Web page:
|"Technical Watering Hole" for popular projects, links and|
|other reference information of interest to QRPers and Homebrewers|
Kit Building Service -- Mike WA6OUW, at Kit Builders
This service offers soldering or assembly using surface mount or thru-hole components for kits. Mike has done assembly work for NJQRP and AmQRP so we know the quality is there! If you have a kit that you can't or don't have time to build, Contact Mike at his Web site: Kit Builders
Club Project: Frequency Counter -- Mark Phillips G7LTT
Here is the link to my website for the NJQRP club project we have going ...NJQRP Frequency Counter
Club Project: 10MHz Frequency Standard -- Mark Phillips G7LTT
Here is the link to my website for another NJQRP club project we have starting up ...10 MHz Frequency Standard
Lithium Iron and Paper Batteries -- Ron McConnell W2IOL
HFPack currently has a discussion on Lithium Iron Nano-Phosphate (LiFePo4) batteries that is very interesting. The batteries seem to have all the advantages of other lithium based batteries with size and weight, but are safer. They are being used by the radio controlled model folks. Hams are repackaging DeWalt 36V battery packs. I plan to check those out. See ...
Reference Links for GPS+GSM/GPRS+A/D+GIO+Python Interpretter -- Joe Jesson, KB9LZB
Jackite fiberglass Extension Pole -- Vince WA2ECPVince won a Jackite 28 foot telescoping fiberglas pole at the FDIM dinner in Dayton this year. It looks like it will be a nice portable antenna mount. It is quite sturdy but, like most poles of this type, the top section is thin and can't support too much weight.
Pulling the frequency of a crystal VFO --
Joe Jesson, KB9LZB
Interesting book on the history of the crystal oscillator and the issues getting suitable quartz blanks and crystals on-frequency during WW II... "Crystal Clear", Richard J. Thompson, Jr, 2007, IEEE Publishing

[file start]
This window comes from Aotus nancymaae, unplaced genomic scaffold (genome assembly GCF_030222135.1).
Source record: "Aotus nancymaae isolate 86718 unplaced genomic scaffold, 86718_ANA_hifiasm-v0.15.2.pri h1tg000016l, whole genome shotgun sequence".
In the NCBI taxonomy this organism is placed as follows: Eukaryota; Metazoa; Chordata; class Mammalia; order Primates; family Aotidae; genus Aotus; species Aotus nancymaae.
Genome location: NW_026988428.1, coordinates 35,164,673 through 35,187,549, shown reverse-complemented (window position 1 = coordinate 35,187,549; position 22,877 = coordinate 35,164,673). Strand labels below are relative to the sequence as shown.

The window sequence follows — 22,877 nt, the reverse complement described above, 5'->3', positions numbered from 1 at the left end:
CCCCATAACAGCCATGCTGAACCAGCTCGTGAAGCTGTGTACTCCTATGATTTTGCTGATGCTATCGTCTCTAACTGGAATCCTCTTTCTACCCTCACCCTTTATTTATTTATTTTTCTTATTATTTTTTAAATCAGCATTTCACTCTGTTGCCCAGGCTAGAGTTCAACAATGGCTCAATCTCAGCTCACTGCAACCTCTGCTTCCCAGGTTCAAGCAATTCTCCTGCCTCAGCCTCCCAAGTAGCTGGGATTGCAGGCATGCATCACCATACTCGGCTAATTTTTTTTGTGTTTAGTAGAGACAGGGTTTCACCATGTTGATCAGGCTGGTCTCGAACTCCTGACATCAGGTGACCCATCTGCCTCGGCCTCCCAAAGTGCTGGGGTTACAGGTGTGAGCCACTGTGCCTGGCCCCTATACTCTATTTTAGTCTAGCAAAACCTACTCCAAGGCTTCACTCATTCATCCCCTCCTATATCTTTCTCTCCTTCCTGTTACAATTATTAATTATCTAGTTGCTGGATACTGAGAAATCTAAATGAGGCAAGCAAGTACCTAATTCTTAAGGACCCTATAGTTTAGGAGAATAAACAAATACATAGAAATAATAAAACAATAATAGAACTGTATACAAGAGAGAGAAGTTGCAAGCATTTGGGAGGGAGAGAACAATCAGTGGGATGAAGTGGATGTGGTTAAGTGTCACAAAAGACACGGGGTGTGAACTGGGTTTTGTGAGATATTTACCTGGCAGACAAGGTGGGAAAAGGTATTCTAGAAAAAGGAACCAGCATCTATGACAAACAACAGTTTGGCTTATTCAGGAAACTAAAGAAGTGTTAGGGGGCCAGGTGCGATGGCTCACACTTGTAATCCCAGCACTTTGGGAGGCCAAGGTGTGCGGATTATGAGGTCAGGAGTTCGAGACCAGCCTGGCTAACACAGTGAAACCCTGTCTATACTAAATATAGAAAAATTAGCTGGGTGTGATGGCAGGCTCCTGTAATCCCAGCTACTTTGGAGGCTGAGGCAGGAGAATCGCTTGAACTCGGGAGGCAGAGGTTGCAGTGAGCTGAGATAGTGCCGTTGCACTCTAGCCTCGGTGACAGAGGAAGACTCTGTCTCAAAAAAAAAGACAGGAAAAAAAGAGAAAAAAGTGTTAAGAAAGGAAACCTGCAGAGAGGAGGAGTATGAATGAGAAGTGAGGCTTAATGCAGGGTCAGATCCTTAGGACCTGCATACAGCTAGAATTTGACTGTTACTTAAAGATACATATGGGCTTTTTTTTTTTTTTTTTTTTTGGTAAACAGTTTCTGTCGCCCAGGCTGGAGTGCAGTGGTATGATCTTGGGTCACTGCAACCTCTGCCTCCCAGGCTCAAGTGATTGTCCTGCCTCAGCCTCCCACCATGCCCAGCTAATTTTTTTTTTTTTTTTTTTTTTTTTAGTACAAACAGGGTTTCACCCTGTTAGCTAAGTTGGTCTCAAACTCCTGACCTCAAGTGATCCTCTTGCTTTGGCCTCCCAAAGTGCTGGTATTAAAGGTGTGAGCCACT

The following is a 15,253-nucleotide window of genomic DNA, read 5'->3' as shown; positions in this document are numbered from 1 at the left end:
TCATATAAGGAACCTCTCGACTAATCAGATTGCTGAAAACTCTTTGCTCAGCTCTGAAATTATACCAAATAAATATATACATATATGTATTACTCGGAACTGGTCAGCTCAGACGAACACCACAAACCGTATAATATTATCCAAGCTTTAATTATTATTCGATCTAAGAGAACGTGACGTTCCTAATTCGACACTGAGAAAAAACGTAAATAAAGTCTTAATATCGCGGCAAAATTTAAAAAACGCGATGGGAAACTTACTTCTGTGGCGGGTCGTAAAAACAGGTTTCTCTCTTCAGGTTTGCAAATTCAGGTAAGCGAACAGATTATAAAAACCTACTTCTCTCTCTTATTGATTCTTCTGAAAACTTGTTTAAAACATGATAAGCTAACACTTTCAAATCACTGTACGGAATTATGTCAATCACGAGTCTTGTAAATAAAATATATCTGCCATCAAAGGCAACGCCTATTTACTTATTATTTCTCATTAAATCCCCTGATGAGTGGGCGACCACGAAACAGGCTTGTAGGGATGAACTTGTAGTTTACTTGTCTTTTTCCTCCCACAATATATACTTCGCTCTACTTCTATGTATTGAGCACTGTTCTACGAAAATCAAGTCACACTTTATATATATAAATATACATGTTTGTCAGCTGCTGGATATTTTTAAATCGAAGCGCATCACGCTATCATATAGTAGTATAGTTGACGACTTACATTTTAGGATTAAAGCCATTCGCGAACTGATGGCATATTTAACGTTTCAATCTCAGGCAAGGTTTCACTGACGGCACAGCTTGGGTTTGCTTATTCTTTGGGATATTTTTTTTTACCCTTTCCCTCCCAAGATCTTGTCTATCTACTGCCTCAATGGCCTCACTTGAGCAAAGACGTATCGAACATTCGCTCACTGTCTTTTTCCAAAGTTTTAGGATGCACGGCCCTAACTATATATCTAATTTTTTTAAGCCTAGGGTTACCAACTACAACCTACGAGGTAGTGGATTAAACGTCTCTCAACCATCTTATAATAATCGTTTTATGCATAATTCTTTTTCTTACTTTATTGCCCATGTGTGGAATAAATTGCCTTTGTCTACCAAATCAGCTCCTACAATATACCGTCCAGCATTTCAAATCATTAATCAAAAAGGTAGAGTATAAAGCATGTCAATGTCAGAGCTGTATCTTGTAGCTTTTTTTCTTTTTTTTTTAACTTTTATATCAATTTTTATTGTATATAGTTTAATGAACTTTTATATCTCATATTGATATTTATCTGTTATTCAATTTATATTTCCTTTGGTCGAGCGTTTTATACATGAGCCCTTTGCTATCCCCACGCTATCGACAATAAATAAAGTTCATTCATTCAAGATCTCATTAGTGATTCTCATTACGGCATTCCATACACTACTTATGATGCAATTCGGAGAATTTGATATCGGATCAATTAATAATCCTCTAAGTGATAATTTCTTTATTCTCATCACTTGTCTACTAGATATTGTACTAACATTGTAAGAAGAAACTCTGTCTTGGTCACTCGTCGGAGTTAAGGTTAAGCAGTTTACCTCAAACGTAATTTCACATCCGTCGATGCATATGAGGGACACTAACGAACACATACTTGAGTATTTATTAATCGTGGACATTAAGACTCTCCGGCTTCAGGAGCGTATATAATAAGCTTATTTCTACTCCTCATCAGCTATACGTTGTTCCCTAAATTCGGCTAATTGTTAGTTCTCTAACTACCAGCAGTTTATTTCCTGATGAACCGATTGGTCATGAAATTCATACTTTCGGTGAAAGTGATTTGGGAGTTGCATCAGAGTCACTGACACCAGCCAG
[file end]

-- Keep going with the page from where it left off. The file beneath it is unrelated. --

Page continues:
Wireless tools in the Auditor/backtrack CD -- Joe Jesson, KB9LZB
Cool & Capable Embedded Computers for Less Than $100 --
Mark Phillips G7LTT
The AMD Personal Internet Communicator has recently (2006) ceased production and outstanding inventory has been bought out by Data Evolution Inc whom have renamed it as the "decTOP". There seems to be two variations of this device. The PIC itself ran WINCE and in turn had a web browser/email client/etc allowing access to the Internet and appears to be locked in some fashion to the WINCE OS by way of the BIOS. The models currently shipping (June 2007) from Data Evolution Inc have no OS installed and can use bootable USB devices as well as the HDD. I have been sucessfull in getting AstLinux to install and run on this machine. This page will attempt to explain how I did it.
Buyer Beware: Making this unit into a working computer takes more than average computer skills. As with most surplus equipment, you are mostly on your own. Some have reported that Data Evolution Inc. is not responsive to problems or service requests beyond the initial purchase of the unit.
Compact electrical half-wave dipole antenna --
Steve Tetorka, WA2TAK
Steve makes and sells the "TAK-tenna" a compact "rotable, portable, stealth, perfect backup antenna. It is an electrical half-wave with radiating spiral end elements direct fed with 50 ohm coax on a resonant band. The user selects the resonant frequency during the tuning process. It can use coax+tuner or twin lead+tuner and has been power tested to 1000 CW watts, key down for 30 seconds (and 1400 Watts PEP) with no heat sensed on the antenna wire or coax feedpoint when touched by hand after tesing. There are no lossy matching components anyplace in system. Users report a 10 to 14 dB signal increase in transmit with a 90 degree rotation of the 30 inch boom. It has a low SWR across the band"
Cutting holes in mint tins -- Ron,
Here is a way you can cut a clean hole in a mint tin (like Altoids) without deforming the metal or ending up with burrs. Fill the tin with water. Place in the freezer over night. Check it out the next morning, if it is frozen top off with more water. Let it sit for one day in the freezer. In the meantime make a template up where you want the holes. Take the tin out of the freezer and tape the template to the time. Use a sharp bit and drill your holes. With a sharp bit you will only need to apply small amount of pressure, should not have to de-burr the holes.
You used to be able to buy Q-Dope at Radio Shack many years ago. It's basically a liquid solution of polystyrene. Here's a link that talks about making your own. The author mentions buying toluene (toxic!) and using that for the solvent, but also says that acetone is a safer alternative. So acetone from Home Depot and some polysyrene peanuts from your latest package to arrive and you have some low loss dip for toroids.